Translating History into Illustrations

Back in early February, Studio Chulat released their animated short titled Diponegoro 1830. This film tells the story of Prince Diponegoro's subsequent tourney following his deceitful capture in Magelang on March 28th, 1830. Through this film, Prince Diponegoro is shown to be taken to Batavia through Semarang by sea which he had never done before. Diponegoro 1830 describes the story of the Prince's 26 days at Batavia City Hall (Stadhuis) awaiting the Dutch East Indies government's decision regarding his fate as a political prisoner.

In collaboration with historian Peter Carey, production of this film began in 2020. "In a conversation we had, he pitched this idea to ‘write’ historical texts and the results of his research in a form other than just writing. He wanted to try exploring other forms of storytelling. The conversation developed and it was finally decided that it would be a short animated film," said Gata Mahardika, director and animator of this film.

This film is based on the notes of Major Adjutant De Stuers and his colleague Captain Roeps during their journey to escort Prince Diponegoro from Magelang to Batavia. The process of creating the story began with Peter Carey's writing. Then, this writing was translated into a story plot by Subiyanto. Next, Gata Mahardika created a scene from the plot. “The script is dissected into a screenplay and a shot list, then the storyboard is immediately sketched with keyframe animation and background. Inbetweening is then developed from that very sketch, then cleaned, then colored, and finally combined into an animated video. All these processes were carried out remotely via  Cloud. Our team is spread across Yogyakarta, Gresik, Solo and Balikpapan," explained Gata.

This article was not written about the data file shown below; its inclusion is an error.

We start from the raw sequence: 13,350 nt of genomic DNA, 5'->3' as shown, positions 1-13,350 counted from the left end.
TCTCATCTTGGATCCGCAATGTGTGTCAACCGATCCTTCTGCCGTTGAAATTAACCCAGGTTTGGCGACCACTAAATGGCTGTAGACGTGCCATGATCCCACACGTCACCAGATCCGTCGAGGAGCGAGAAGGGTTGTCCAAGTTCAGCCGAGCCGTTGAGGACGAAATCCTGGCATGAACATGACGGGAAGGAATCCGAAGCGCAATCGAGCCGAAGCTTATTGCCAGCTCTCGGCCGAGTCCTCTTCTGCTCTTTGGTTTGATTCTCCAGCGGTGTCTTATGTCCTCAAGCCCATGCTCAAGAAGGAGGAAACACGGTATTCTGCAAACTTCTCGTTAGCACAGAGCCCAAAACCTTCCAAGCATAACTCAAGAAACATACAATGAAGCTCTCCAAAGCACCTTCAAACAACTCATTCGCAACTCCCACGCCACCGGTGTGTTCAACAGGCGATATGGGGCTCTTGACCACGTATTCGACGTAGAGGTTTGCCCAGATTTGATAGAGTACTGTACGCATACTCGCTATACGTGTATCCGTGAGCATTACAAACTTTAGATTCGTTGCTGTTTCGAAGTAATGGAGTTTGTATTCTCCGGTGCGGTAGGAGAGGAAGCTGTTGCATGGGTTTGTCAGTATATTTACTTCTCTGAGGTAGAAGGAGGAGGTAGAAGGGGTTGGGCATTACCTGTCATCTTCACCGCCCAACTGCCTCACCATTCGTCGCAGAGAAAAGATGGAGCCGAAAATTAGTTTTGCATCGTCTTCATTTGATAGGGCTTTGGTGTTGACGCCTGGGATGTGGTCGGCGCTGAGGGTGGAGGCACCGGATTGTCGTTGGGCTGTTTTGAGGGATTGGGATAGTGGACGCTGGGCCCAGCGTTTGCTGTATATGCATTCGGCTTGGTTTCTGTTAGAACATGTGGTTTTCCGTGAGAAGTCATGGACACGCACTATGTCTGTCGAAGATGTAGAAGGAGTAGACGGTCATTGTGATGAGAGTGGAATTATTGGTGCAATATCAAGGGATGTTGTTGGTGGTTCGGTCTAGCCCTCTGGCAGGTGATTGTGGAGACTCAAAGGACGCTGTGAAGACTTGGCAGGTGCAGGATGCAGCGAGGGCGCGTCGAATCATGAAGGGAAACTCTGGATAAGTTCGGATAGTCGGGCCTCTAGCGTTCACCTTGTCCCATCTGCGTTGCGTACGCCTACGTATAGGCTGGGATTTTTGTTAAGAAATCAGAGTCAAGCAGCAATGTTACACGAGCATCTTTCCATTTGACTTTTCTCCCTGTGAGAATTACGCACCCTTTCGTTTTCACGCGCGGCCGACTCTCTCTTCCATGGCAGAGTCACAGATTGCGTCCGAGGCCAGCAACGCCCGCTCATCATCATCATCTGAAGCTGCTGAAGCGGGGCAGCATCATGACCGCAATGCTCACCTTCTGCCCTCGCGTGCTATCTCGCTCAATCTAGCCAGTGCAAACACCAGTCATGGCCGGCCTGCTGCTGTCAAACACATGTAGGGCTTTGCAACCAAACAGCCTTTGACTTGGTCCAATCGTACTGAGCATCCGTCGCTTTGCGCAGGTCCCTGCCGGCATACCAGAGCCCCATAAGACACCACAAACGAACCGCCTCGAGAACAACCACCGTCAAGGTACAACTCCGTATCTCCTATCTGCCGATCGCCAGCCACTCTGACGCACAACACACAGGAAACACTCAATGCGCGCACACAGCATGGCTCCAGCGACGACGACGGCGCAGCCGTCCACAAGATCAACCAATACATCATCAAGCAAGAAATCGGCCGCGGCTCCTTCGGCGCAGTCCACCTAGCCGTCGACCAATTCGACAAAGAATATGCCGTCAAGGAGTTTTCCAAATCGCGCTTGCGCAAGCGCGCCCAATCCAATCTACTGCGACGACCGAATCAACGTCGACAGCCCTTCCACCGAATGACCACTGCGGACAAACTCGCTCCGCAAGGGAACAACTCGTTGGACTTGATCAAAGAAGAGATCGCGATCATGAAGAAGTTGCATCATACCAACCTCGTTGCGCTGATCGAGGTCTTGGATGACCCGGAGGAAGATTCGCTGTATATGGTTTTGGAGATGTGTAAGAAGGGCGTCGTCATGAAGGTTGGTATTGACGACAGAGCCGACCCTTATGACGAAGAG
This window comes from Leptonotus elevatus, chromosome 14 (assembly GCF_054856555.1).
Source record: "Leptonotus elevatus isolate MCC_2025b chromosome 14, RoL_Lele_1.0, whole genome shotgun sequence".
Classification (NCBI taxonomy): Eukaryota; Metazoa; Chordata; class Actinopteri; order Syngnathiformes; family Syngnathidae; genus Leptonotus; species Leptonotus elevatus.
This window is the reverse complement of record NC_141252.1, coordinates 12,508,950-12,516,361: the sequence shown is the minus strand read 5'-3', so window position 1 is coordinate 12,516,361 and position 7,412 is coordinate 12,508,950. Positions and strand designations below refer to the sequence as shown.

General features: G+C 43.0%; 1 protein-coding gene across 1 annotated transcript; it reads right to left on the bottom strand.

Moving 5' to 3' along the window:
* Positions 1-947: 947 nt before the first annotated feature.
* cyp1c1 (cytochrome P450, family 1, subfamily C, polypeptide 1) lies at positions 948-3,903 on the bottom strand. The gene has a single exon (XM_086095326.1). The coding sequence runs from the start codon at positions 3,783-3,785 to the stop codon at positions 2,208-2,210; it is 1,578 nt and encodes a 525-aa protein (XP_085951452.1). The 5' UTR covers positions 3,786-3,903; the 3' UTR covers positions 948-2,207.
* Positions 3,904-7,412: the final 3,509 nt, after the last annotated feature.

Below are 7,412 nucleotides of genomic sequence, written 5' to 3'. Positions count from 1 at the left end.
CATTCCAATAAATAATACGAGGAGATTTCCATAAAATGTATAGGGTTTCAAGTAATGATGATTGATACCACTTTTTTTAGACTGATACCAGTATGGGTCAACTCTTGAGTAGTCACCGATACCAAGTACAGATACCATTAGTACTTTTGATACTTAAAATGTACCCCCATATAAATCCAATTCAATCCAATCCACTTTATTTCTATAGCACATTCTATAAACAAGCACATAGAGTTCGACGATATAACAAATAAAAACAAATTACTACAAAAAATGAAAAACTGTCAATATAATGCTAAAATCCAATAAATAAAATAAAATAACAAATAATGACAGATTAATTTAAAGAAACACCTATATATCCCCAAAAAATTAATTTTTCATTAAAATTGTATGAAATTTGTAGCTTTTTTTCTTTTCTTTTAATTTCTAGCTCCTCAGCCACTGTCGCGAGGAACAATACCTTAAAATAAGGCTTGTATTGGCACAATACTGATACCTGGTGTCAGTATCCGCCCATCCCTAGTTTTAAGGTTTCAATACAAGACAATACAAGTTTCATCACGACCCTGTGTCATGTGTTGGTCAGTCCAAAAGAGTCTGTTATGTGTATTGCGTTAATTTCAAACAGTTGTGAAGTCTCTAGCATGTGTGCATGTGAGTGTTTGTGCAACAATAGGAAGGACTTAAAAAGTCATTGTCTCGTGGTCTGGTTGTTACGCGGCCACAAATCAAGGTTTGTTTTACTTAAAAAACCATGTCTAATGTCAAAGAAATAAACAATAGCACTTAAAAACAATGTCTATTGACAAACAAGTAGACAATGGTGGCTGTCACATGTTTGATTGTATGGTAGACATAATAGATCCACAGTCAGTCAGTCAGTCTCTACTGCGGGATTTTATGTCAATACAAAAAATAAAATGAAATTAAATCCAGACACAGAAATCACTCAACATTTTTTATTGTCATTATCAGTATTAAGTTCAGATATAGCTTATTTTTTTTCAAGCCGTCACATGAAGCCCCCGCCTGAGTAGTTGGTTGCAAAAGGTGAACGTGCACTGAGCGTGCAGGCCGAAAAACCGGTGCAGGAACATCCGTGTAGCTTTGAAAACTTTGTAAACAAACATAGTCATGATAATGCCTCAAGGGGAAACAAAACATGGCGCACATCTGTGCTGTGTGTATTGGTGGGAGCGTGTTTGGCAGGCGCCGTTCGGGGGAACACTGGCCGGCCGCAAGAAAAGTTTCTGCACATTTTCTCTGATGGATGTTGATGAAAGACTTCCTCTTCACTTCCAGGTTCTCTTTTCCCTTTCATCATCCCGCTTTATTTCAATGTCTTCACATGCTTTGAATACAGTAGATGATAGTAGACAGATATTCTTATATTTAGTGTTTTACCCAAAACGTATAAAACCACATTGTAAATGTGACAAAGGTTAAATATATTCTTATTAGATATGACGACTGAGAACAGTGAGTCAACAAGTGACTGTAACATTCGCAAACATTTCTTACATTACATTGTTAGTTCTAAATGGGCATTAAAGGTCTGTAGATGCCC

The next process is to transfer the story into a visual form. Apart from research for the story, Studio Chulat also carried out visual research related to characters, types of clothing, furniture, architecture and technology of the time period, including Diponegoro’s clothing, the Dutch army uniforms, horse-drawn carriage models and steamship models. According to Gata, the majority of sources chosen as references were paintings, sketches and lithographs as photography was obviously unavailable at the time period. When the team hit a wall in finding references, they turned to photographs that had only become popular in the late 19th century to visualize gun models and the architecture of Stadhuis. When photo references were unavailable, that's when the imagination stepped in, as was the case for the team in describing how to light the lamps, the faces of the supporting characters, and the architecture of the fort in Semarang.

Raden Saleh's painting of Diponegoro’s arrest serves as the main visual reference for this film. The Studio Chulat team also studied Raden Saleh's other paintings as well as contemporary romanticism and Mooi Indië paintings. Using these references, the Studio Chulat team developed a color palette, choice of viewpoints and oil paint strokes. Another motive behind this choice is it turns out Studio Chulat is actually currently preparing its newest film about Raden Saleh. Diponegoro 1830 was simultaneously used as an experimental medium for Studio Chulat to create further works.

About the Author

Daud Sihombing

Daud Sihombing has been writing professionally for the past 9 years. This fervent alternative publishing enthusiast prefers his quaint little town over the hustle and bustle of the city and doesn't let sleep stop him from watching every single AS Roma match.